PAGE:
The Independent (London)
The biggest Buddha statue in the world will soon begin to rise in India's poorest state, Bihar. Construction of the vast image, which will stand nearly twice as high as America's Statue of Liberty, is due to begin in September and be completed in 2005.
The Buddha Maitreya, the "Buddha of the Future," will be 500 feet (150 meters) high and the eye-boggling centrepiece of a 35-acre (14-hectare) garden, close to the pilgrimage center of Bodhgaya.
It was under a peepul tree in Bodhgaya 2,500 years ago that the historical Buddha, Shakyamuni, attained enlightenment. He subsequently began preaching the dharma (Buddhist law) that established one of the great religions.
The vast Buddha will sit on a throne, which is itself a 17-story building. Within the structure, additional Buddhas will be on displaya 40-foot statue of Maitreya in the atrium and 100,000 small Maitreyas, called tsa-tsas, covering one wall.
"From the main atrium, elevators will convey visitors up to a large Shakyamuni Buddha prayer hall, shrine rooms, and rooftop terraced gardens," says the press material describing the project. "From there, visitors can travel upwards into the body of the statue, where there will be more shrine rooms in various levels."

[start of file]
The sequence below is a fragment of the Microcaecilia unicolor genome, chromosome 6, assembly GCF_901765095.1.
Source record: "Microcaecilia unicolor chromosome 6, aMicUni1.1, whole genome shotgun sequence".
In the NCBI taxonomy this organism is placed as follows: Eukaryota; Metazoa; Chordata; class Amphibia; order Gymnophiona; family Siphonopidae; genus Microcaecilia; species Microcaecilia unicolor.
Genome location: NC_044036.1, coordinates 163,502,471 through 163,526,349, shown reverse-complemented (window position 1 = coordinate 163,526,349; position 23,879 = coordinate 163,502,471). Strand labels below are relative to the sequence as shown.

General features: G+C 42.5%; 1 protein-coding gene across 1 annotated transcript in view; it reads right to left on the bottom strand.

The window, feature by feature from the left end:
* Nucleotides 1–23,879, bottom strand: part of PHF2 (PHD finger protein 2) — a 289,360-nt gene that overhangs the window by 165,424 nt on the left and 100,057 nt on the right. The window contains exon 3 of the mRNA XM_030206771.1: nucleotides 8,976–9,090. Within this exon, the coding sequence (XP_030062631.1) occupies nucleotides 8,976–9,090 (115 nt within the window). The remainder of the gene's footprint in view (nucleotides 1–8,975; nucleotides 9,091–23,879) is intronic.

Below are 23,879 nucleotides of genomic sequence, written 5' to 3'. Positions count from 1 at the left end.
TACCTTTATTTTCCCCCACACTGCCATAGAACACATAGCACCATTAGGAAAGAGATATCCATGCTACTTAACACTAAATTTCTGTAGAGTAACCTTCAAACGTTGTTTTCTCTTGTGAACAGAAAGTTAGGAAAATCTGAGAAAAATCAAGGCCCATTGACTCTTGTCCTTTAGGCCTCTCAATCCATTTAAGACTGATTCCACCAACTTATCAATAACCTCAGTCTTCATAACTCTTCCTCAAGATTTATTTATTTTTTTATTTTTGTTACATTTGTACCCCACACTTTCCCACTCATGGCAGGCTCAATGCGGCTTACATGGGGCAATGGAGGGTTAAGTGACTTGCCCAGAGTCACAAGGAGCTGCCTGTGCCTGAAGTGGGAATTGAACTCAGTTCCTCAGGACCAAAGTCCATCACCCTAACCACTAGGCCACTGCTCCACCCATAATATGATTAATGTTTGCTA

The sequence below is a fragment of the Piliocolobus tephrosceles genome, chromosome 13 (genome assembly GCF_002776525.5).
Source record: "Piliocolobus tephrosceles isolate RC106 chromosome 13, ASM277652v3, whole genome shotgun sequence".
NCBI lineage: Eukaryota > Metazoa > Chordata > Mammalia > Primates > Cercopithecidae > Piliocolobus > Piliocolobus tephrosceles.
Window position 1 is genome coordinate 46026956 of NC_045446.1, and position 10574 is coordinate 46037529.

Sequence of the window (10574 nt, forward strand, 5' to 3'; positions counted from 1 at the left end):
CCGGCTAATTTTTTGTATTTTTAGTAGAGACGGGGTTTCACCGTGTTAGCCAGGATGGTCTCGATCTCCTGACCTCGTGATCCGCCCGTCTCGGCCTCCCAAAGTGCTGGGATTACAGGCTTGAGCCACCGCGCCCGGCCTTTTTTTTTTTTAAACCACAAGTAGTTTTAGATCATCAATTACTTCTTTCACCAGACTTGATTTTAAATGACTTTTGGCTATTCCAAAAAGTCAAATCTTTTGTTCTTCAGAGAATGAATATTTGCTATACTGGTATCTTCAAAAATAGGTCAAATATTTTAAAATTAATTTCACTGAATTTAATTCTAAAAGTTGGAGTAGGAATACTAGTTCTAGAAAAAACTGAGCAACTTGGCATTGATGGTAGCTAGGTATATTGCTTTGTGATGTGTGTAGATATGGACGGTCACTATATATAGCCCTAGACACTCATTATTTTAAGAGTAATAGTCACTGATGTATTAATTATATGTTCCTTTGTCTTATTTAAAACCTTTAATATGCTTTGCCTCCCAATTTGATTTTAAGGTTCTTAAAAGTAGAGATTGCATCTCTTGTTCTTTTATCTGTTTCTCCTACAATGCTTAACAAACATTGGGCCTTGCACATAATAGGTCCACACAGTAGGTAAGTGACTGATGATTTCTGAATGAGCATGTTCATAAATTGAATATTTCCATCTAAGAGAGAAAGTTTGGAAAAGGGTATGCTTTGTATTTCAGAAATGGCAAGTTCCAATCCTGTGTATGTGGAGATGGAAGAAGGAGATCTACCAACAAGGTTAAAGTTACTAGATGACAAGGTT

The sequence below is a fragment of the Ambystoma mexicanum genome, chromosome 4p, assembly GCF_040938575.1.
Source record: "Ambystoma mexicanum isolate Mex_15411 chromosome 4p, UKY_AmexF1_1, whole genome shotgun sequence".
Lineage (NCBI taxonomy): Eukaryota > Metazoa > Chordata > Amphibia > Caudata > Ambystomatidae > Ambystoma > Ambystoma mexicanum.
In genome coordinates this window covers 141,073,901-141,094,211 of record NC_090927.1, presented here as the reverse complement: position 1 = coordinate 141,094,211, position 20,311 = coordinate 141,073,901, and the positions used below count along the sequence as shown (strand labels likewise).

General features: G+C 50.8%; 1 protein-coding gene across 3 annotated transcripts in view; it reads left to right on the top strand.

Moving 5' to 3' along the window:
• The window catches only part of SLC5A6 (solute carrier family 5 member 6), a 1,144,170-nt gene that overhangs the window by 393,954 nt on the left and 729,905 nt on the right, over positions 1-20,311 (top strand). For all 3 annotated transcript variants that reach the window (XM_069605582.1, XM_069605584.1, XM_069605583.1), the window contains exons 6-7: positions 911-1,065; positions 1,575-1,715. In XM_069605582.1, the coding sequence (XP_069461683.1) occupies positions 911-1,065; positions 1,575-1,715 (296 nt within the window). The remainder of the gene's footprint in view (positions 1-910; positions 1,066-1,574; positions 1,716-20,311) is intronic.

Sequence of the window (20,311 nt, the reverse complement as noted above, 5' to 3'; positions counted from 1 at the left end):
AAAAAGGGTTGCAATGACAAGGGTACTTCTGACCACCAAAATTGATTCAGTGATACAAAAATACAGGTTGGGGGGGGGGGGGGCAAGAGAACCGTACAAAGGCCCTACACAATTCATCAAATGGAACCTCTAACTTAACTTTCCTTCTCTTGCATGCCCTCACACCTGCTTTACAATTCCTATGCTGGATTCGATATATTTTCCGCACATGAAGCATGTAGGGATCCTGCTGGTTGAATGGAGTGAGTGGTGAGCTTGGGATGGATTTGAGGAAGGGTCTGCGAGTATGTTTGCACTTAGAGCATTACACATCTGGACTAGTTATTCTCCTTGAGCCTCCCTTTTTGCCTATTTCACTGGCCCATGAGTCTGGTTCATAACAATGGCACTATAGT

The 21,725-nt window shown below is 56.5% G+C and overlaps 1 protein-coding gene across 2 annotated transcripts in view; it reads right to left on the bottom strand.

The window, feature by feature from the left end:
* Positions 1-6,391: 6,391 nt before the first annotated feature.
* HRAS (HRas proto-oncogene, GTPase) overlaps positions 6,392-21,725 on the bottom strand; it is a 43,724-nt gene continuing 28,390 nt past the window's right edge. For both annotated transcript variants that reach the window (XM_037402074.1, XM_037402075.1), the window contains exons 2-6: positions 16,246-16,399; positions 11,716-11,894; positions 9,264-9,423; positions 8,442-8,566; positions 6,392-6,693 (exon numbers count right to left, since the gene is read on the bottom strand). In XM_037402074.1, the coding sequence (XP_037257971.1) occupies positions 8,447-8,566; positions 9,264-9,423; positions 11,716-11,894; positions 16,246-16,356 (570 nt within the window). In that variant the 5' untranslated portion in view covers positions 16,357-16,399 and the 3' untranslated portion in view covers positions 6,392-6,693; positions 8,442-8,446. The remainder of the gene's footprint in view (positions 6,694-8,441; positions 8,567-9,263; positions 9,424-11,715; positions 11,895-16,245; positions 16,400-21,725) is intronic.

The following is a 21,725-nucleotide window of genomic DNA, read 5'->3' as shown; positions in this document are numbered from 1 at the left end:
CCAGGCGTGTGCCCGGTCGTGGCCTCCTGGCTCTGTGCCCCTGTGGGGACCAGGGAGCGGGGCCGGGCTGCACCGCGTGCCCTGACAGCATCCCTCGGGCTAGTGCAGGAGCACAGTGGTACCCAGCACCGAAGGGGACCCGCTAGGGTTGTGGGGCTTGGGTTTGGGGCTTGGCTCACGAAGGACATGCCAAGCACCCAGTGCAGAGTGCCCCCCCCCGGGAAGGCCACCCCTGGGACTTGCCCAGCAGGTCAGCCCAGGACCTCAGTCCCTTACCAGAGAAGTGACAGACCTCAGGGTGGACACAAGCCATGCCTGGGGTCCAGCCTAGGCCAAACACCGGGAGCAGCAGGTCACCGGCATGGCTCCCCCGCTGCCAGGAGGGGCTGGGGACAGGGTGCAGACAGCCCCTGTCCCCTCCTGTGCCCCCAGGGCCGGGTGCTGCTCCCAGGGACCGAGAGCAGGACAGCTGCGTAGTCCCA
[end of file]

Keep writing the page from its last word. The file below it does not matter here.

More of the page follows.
For Spirituality or Tourism?
The project, Maitreya Project International, is budgeted at U.S. $150 million, which is being raised from donations of the faithful.
The U.K. engineering firm that has been given the project, Mott MacDonald, has been told to come up with a structure that will "operate for 1,000 years without major renewal works, while enhancing the lives of those using the project and the lives of those living in the region."
Allan Ockenden, its project director, told The Independent, "The two primary spaces inside will accommodate 6,000 people at one time. We estimate there will be two million visits per year."
But among the impoverished peasants in the vicinity, the project has aroused deep misgivings.
The Gram Granrajya Manch, or Forum of Village Republics, has written to the project's directors saying: "Bodhgaya is being developed not so much as a center of spirituality but as a focal point of the tourism industry."